ADE was severely understaffed despite receiving an additional $2.2 million last summer to hire 26 workers. Even with this funding, ADE undertook measures to minimize ESA Program operations. This included limiting call helpline hours to between 10 am to 2 pm.
Accurso said that her first hire was an individual who answers parents’ calls. The ESA Program failed to have a responsive helpline under Hoffman’s administration. Last year, parents who attempted to call the program helpline were met with an automated voice rejecting their call due to “excessive call volumes” and automatically hanging up with no promise of a call back.
These weren’t the only issues Accurso noticed. Ahead of her arrival, Accurso noted that odd expenses were given approval following Hoffman’s loss to current Superintendent Tom Horne.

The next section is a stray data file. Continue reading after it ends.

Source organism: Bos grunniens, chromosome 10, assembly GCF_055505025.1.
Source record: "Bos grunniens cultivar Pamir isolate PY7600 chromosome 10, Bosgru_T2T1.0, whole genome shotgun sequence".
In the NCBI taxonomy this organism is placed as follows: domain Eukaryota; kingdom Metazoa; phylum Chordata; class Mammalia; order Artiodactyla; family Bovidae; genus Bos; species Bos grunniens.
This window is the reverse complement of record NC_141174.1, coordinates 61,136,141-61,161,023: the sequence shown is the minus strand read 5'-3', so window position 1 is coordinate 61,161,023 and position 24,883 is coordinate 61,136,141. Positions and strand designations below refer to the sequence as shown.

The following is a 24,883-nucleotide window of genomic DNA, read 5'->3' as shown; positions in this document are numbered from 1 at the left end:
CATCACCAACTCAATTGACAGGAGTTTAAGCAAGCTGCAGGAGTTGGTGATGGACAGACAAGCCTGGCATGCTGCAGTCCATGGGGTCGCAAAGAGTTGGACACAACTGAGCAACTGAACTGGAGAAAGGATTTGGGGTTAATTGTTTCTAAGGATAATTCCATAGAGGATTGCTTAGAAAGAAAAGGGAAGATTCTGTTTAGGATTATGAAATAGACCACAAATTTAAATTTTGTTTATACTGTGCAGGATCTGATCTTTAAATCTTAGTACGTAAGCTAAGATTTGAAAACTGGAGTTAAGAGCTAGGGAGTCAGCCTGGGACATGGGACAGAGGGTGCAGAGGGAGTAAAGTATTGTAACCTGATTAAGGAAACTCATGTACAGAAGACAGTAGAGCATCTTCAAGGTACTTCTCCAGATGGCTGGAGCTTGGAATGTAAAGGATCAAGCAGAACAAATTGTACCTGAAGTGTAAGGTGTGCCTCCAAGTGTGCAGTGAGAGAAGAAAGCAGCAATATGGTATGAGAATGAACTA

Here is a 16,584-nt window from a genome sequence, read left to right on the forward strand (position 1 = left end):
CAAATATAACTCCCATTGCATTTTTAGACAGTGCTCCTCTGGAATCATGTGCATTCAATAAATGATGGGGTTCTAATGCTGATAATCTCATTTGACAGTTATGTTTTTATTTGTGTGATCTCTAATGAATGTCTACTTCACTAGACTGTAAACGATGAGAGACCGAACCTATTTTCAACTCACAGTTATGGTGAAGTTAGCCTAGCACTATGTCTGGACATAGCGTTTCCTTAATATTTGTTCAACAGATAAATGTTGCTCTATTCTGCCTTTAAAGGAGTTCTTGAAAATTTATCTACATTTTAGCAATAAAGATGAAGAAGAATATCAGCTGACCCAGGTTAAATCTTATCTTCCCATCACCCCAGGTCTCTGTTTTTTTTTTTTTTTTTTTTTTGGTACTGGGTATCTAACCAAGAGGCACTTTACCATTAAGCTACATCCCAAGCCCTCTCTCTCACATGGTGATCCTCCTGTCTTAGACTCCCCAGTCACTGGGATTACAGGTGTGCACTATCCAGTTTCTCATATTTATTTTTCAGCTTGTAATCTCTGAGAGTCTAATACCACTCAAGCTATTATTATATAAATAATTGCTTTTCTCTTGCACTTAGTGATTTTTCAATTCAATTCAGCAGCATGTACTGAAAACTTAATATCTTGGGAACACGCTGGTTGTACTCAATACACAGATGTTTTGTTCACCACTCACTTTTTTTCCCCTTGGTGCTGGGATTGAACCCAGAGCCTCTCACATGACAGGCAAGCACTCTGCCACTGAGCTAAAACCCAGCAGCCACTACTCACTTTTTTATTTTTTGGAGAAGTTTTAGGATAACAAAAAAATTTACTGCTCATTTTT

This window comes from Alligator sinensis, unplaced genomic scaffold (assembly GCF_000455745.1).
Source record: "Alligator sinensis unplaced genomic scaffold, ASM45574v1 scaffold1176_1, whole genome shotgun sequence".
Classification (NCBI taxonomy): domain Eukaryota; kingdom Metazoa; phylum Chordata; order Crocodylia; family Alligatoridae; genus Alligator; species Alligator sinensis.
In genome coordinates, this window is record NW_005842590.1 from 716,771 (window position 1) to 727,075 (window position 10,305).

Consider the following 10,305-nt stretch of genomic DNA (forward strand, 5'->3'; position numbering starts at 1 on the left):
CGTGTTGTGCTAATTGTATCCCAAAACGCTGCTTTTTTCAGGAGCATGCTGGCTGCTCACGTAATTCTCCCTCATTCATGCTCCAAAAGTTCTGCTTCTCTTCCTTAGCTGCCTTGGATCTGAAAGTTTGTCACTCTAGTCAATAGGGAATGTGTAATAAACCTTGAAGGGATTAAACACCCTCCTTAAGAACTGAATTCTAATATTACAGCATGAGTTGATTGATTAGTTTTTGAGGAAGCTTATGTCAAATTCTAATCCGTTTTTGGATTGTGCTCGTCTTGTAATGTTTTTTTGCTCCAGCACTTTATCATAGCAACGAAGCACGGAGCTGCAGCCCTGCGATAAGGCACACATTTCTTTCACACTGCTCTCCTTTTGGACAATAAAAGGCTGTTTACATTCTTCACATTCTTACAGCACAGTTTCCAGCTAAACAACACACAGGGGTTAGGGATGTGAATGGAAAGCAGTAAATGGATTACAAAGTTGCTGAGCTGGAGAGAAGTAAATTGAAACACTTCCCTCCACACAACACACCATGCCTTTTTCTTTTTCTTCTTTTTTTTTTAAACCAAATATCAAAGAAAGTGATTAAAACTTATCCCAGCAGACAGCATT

That was far from the first time that odd expenses were given approval under Hoffman’s administration. Democratic state legislators argued that the program wasted taxpayer dollars through its allowable expenses. During a House committee hearing last year, Democrats questioned why items like bouncy castles and tonal home gyms, costing thousands, were approved. Republican committee members reminded their Democratic colleagues that Hoffman, a fellow Democrat, had approved these and other questionable items as allowable expenses.
In under three weeks, Accurso’s team approved nearly 24,700 of the unfulfilled requests after verifying the proper documentation was submitted, amounting to $22.2 million for things like private schooling, tutoring, and curriculum dating back to last November.
If the remaining 146,900 requests run a similar average in cost to the 24,700 approved requests (around $880 each), the ADE may owe over $129.2 million. The new administration paid 1,500 tutors who’d been awaiting paychecks for months under Hoffman, as well as reimbursement owed to a “small school” who’d been forced to consider a bank loan for their expenses due to Hoffman’s administration delaying their payment.